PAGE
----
I am not being flippant in my description. I understand fully that most people in this world will probably not get the same thing from this book that I did. But I say with complete sincerity that the way I perceive the world at the most basic level, my “paradigm of consciousness,” was softened and molded by Eisenstein’s ability to articulate a proper role of naivety, love, and unity in our current social climate.

It goes against the heart of the book to say that Eisenstein sees our situation from an elevated perspective. To say that his view of social activism is more enlightened would probably make him groan, but I can’t deny the part of me that feels this to be true. To put it in words he might find more appropriate, I think he sees clearly a calling and desire in our society that most people only have a vague sense of. It’s not necessarily a more elevated view, but one that acknowledges the lack of structural integrity in our current system (for which the election of Donald Trump is evidence) and sees the fundamental nature of human experience as it might relate to a new system.

I could get more specific about how he frames these concepts as stories—the Story of Separation and the Story of Interbeing, and how these things go to the deepest level of the foundation of society. But to do so would be a misrepresentation of the depth of the analogy. I can only say that if any of this rings somewhat true for you, that if you feel the time for fundamental change beyond the Culture War is here now, check out the book. You might find our own voice articulated in a new and crystallized way.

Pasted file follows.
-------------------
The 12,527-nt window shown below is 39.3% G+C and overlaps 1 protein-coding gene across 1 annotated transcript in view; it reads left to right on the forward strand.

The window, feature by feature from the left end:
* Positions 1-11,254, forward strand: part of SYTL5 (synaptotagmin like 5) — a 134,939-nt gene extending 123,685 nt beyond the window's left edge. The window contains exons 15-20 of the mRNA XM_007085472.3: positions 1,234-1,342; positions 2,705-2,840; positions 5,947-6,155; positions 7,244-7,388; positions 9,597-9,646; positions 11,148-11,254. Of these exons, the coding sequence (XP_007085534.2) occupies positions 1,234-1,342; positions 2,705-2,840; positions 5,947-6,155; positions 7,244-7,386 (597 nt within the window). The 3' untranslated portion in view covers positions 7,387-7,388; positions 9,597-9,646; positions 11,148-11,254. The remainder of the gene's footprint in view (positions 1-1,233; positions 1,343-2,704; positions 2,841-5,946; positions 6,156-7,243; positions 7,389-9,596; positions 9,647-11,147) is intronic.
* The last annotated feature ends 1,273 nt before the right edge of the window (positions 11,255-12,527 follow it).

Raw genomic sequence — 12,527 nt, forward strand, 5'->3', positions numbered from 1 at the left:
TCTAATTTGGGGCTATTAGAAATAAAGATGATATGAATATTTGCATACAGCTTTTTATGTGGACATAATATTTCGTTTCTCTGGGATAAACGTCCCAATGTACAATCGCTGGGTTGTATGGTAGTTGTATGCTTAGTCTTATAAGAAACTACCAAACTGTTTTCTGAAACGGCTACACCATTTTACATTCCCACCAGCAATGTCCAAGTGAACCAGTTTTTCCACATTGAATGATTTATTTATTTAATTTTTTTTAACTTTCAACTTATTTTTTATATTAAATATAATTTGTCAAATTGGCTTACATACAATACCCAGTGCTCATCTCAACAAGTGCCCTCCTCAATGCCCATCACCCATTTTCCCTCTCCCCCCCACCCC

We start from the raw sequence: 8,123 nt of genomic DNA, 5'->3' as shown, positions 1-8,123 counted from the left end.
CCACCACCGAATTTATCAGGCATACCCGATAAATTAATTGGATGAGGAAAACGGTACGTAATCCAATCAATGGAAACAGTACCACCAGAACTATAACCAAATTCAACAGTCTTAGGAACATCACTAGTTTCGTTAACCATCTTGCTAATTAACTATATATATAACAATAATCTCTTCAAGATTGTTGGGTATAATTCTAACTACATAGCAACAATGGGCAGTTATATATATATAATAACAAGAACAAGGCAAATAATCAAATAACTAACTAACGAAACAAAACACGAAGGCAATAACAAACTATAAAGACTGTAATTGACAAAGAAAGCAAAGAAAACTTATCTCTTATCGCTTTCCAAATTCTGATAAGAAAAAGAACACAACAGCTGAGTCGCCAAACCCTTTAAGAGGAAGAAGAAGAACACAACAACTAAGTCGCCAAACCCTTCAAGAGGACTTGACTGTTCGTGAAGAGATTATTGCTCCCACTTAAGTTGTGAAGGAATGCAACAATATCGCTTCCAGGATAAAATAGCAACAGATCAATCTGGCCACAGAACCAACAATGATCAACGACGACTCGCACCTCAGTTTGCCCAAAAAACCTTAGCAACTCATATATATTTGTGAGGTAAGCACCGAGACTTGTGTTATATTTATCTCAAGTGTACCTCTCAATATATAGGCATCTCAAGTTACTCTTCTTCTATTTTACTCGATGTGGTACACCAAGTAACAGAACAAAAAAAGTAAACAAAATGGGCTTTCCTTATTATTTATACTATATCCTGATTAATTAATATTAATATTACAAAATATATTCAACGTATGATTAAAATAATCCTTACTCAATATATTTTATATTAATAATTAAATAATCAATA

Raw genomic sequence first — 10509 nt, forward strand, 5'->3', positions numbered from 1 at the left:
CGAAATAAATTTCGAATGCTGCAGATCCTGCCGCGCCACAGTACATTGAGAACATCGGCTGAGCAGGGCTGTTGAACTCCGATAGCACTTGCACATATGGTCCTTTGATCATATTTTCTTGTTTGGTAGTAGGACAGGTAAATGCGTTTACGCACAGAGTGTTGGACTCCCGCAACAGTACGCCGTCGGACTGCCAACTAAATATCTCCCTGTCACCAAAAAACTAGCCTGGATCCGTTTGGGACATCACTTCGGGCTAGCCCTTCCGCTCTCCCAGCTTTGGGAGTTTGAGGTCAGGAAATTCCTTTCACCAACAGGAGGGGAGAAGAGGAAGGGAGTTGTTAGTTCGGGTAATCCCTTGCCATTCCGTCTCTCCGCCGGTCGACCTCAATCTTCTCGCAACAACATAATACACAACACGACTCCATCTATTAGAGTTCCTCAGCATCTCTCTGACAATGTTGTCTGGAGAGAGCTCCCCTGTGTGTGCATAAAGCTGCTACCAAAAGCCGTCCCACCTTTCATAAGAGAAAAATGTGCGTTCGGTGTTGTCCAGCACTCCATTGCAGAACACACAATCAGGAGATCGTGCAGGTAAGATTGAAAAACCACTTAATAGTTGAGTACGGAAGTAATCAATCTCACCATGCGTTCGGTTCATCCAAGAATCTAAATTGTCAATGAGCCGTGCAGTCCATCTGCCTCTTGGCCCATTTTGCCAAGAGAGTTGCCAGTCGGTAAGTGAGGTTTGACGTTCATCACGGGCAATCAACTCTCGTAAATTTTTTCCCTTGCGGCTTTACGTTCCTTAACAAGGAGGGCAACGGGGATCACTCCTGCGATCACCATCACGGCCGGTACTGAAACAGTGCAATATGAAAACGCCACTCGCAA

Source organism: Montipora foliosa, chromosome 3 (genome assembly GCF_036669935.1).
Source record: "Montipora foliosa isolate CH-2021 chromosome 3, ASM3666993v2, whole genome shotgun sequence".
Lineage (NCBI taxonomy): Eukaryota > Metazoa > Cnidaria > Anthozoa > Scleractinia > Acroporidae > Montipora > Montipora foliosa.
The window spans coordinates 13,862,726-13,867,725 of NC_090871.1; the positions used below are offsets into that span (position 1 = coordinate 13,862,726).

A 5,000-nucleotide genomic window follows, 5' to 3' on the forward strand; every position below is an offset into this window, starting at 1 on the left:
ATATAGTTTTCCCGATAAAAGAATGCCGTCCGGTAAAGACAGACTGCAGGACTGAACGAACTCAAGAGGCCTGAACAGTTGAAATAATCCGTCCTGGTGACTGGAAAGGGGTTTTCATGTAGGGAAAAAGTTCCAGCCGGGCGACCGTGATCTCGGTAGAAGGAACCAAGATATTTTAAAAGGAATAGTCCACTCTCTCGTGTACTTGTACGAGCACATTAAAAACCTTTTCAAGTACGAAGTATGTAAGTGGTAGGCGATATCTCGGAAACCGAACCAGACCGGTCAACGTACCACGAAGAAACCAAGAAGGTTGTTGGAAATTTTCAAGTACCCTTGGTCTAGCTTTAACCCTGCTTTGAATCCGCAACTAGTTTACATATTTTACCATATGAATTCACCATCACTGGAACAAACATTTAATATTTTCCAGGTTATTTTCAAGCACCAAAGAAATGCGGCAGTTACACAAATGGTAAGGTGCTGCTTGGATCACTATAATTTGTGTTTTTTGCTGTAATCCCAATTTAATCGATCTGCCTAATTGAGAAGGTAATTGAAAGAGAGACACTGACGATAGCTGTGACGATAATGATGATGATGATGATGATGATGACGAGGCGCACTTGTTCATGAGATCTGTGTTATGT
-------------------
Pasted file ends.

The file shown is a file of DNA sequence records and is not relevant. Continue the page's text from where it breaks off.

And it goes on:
Despite the effect these books have had on me, I still don’t have answers. I still don’t think anyone has a real answer. But I have found a sense of purpose in how I choose to interact in the political and cultural maelstrom. I feel comfortable resting in the truth that I know in my heart to be true: that love, empathy, compassion, and honesty have a real and important part to play in the shifting of our culture. I no longer feel helpless and useless because the call to outrage failed to move me. As a person who feels it imperative to build bridges and shed the light of understanding, I now at least see a blueprint for creating a new world based upon these values, a blueprint which is brought closer to reality through acts of love both grand and simple.

Is it self-indulgent, even dangerous, to feel a sense of peace and comfort as the world seemingly crumbles around us? I can see why most people would say yes, and I won’t argue. But I cannot account or apologize for this new and (for me) profound perspective except to say that this sense of peace and comfort is not one which settles for inaction or complacency, but rather recognizes a new way to orient myself to the very real and present suffering and disharmony. This orientation, I hope and believe, is a real and effective way to bring an important missing ingredient current social activism.